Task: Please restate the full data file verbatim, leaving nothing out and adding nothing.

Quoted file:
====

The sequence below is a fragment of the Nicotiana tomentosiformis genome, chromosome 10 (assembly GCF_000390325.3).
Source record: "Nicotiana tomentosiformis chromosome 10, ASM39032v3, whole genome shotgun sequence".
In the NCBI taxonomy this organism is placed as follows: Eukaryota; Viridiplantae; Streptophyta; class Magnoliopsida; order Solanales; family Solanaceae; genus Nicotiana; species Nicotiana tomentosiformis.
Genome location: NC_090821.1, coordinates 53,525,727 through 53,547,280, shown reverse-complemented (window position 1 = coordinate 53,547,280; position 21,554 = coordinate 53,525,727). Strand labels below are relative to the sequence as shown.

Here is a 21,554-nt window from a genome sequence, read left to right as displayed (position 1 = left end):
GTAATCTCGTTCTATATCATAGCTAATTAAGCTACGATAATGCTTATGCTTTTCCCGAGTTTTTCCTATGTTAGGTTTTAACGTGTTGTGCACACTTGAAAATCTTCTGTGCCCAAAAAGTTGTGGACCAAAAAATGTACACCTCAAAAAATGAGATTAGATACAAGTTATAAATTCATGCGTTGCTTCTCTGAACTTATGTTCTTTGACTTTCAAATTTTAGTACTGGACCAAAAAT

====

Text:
The sequence below is a fragment of the Nicotiana tomentosiformis genome, chromosome 10 (assembly GCF_000390325.3).
Source record: "Nicotiana tomentosiformis chromosome 10, ASM39032v3, whole genome shotgun sequence".
In the NCBI taxonomy this organism is placed as follows: Eukaryota; Viridiplantae; Streptophyta; class Magnoliopsida; order Solanales; family Solanaceae; genus Nicotiana; species Nicotiana tomentosiformis.
Genome location: NC_090821.1, coordinates 53,525,727 through 53,547,280, shown reverse-complemented (window position 1 = coordinate 53,547,280; position 21,554 = coordinate 53,525,727). Strand labels below are relative to the sequence as shown.

Here is a 21,554-nt window from a genome sequence, read left to right as displayed (position 1 = left end):
GTAATCTCGTTCTATATCATAGCTAATTAAGCTACGATAATGCTTATGCTTTTCCCGAGTTTTTCCTATGTTAGGTTTTAACGTGTTGTGCACACTTGAAAATCTTCTGTGCCCAAAAAGTTGTGGACCAAAAAATGTACACCTCAAAAAATGAGATTAGATACAAGTTATAAATTCATGCGTTGCTTCTCTGAACTTATGTTCTTTGACTTTCAAATTTTAGTACTGGACCAAAAAT